Enterpreneurship 101 – What to Ask Yourself Before Starting a Small Business

So, you like the idea of being the boss. You work hard and want to reap the benefits of that hard work. You know you can be successful. But how do you do it? We’ve been in your shoes. And there are a lot of questions to ask yourself upfront before starting a small business or buying an existing business. Let’s start with a few basics:

1. What are your real objectives? There is a set of criteria you must consider when starting a business. From the basics like industry and location to the more specific financing options and time/risk positions, it is important to outline some concrete search criteria. Financials don’t need to be your only qualifier. Consider your personality and purpose.

2. What do you ultimately want the business to do for you? From the beginning, you need to outline what you want to accomplish with running your own business. This is a long-term perspective of how you want your hard work to pay off in the future. For example, are you in it for the long-haul to support yourself and your family over many decades? Or do you want to build it with an exit-strategy in mind like selling your business to a larger player down the road?

3. What can you really invest? How do you obtain financing? Taking a look at your financial situation. There are many options when it comes to financing but you must think about your choices and what you, as a business owner, are willing to put up as collateral. You may want to go ahead and meet with loan officers from several local banks to discuss a loan and get an idea of terms each lender may be able to offer. Or maybe you decide you really want to find a company that will offer seller-financing.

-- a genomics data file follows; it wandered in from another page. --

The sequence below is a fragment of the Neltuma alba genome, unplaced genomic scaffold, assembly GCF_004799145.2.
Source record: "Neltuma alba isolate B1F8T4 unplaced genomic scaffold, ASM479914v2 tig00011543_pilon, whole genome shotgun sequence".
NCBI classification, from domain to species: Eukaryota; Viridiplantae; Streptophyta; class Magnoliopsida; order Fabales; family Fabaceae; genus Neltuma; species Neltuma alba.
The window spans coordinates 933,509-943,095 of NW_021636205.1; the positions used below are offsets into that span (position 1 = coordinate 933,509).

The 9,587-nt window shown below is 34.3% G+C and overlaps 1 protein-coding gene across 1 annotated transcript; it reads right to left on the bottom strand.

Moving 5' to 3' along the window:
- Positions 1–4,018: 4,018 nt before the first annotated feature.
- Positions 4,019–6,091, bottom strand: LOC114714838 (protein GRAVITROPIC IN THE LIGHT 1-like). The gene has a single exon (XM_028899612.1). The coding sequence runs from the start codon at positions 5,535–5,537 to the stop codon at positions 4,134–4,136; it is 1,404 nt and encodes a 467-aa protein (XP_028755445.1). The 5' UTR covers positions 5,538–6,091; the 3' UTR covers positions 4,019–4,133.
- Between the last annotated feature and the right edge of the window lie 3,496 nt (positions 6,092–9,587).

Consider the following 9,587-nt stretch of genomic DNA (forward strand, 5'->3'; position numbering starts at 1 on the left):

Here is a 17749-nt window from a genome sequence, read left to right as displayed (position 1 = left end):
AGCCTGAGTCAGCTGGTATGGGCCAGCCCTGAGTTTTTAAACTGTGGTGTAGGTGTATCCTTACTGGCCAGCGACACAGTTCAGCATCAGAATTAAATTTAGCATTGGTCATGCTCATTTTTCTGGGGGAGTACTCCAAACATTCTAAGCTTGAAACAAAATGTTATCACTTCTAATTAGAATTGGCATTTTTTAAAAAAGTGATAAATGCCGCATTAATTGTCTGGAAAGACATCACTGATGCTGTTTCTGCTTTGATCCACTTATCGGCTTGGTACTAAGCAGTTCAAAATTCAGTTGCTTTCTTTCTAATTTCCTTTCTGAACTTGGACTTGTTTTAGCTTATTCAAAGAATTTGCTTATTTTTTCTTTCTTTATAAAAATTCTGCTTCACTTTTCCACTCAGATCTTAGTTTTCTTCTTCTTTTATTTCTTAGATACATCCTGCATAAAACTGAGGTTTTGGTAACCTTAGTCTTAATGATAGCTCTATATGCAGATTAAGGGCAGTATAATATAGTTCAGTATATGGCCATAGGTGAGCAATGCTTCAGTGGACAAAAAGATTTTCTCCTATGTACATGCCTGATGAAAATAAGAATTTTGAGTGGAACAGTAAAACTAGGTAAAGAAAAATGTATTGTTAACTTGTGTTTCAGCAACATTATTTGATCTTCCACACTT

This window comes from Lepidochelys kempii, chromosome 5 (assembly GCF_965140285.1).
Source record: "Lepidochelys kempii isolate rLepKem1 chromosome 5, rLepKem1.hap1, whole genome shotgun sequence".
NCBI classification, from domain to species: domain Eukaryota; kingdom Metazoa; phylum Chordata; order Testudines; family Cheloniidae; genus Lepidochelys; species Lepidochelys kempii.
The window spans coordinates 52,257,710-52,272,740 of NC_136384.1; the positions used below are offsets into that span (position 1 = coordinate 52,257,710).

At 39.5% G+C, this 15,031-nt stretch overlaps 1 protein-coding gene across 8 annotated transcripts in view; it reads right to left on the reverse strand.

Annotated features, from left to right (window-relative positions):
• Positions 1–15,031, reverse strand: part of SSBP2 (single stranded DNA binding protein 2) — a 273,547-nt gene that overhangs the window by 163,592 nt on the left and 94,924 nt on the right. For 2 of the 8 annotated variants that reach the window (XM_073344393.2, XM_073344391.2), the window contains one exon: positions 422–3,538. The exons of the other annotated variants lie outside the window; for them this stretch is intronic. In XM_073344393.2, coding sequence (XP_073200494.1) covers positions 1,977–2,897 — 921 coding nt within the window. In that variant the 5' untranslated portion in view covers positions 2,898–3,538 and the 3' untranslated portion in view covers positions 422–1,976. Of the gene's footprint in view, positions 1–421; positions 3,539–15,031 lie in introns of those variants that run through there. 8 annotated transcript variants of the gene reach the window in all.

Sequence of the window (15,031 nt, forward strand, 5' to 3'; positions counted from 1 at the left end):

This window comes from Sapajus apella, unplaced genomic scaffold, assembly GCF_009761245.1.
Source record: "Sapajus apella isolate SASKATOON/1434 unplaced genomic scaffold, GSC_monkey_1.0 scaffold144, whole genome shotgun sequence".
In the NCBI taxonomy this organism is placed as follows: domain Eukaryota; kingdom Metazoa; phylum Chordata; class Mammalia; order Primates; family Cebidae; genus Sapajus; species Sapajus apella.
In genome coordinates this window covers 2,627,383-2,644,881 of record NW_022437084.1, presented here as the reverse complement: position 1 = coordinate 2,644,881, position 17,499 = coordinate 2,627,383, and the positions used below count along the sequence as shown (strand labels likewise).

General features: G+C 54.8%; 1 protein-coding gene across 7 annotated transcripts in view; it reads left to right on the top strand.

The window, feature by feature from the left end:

4. Do you buy an existing company or do you start from the ground-up?
There are advantages and disadvantages to both. Starting a small business is inherently risky, but it can also be exciting. There are often unknowns and stumbling blocks when starting a business that can slow down the process. And start-ups usually go through a tough period without income. So this type of entrepreneur must be patient and not expect success right off the bat. But starting your own business also means you (and your team) created the value of your company. There can be an enormous sense of pride and satisfaction that comes when it is successful.

Buying an existing business means the financial rewards begin right after the closing if the company is already making money. It typically is easier to obtain financing for an existing business purchase. But remember when buying a business that financials don’t always show the whole picture. Many other things should be considered during the due diligence phase like competition, vendor relations, customer relations, company culture and more. You also need to make sure that you do not overpay for the business or it can affect cash flow and the ability to invest in the company’s improvement.

Ultimately starting your own business or buying a business depends on analyzing all of these things from both a financial and personal perspective. And simply put, we believe you should be doing what you like and liking what you do!